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Report shows 127 UK libraries closed last year

The Chartered Institute of Public Finance and Accountancy (CIPFA) has found that 127 libraries closed in the UK last year and a continued decline in overall spending and staff levels, according to a report on the organisation’s annual library survey.

Spending by local councils on libraries has fallen by £30 million to a total of £741 million (A$52m to A$1.2bn) and has declined by 12% over the last four years. The number of paid staff has fallen every year since 2010, with the service losing 712 full time employees this year alone.

The closures of 127 libraries across England, Scotland and Wales this year, makes a total of 579 library closures since austerity measures began in 2012.

CIPFA CEO Rob Whiteman said, ‘Libraries have faced significant cuts under austerity, with councils forced to reduce spending on all “non-essential” services across the board.’

The survey showed 51,394 volunteers putting in 1,780,843 hours over the past year, as libraries rely on the passion of community members to keep the service alive. ‘A lack of funds is forcing many councils to get creative in how they deliver their services, and we find in our public libraries this loss of paid employees is creating a reliance on volunteers,’ said Whiteman.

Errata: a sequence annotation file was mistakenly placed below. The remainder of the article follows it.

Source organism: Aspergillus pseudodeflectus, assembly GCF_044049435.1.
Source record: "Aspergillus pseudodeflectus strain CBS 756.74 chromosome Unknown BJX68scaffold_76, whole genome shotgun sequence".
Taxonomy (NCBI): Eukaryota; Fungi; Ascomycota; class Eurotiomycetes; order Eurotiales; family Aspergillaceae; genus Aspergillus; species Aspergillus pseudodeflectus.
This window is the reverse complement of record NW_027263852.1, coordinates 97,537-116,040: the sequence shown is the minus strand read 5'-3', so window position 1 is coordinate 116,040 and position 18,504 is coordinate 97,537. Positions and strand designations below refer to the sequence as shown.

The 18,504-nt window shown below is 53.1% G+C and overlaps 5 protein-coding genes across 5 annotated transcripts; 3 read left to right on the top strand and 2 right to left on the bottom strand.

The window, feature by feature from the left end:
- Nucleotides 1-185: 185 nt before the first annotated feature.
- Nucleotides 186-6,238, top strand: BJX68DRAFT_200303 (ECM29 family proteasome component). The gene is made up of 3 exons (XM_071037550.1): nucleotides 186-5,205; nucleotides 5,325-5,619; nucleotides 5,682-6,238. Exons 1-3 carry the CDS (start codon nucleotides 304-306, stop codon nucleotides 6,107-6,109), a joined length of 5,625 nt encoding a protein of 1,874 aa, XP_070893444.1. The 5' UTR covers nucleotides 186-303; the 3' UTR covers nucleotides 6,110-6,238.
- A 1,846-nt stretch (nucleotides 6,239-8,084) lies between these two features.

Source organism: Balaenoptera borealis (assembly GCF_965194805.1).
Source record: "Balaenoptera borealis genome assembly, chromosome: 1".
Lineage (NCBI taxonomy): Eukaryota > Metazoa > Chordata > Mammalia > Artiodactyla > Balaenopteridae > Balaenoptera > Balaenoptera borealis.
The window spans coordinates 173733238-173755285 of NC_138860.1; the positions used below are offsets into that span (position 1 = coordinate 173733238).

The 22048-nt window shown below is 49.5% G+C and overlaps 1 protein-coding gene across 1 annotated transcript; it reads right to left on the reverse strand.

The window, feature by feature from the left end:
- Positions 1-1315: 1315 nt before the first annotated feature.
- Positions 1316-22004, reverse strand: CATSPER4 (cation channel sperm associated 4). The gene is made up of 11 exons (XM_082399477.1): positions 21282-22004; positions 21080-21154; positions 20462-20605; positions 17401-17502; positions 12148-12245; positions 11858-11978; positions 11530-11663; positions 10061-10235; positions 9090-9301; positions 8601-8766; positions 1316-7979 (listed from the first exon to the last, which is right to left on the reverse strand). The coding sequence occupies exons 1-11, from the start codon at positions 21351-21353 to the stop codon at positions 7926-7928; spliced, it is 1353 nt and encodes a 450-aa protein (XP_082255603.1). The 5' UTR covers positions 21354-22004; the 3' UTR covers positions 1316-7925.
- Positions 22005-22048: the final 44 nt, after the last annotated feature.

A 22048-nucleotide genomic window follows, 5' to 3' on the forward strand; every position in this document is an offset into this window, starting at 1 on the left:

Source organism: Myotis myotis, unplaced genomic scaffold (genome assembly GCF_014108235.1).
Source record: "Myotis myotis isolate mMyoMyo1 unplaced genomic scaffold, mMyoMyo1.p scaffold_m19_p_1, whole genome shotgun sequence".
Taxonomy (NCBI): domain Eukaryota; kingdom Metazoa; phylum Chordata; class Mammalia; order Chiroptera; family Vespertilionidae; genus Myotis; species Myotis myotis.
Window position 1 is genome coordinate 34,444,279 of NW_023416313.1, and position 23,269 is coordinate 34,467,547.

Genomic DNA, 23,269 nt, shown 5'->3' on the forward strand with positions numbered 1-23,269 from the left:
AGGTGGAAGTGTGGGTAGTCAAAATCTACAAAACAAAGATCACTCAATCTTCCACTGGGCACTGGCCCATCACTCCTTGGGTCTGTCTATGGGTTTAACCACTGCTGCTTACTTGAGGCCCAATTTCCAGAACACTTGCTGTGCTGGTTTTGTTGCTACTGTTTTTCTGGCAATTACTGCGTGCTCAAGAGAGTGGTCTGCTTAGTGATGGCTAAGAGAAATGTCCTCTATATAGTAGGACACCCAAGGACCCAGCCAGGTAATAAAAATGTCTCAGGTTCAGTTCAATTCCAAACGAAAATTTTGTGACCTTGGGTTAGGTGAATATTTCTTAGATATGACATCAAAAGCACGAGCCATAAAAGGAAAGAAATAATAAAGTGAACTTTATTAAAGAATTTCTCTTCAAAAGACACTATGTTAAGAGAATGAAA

Visitor numbers dropped by 10 million to a total of 233 million visitors, however the top three libraries received in excess of 1 million visitors over the past year.

In the 2016/17 survey, CIPFA found that total expenditure on council-run libraries fell by £66m ($A114m), paid staff numbers fell by 5% (869), member visits fell by 3% and the total number of libraries fell by 105.



Category: Library news International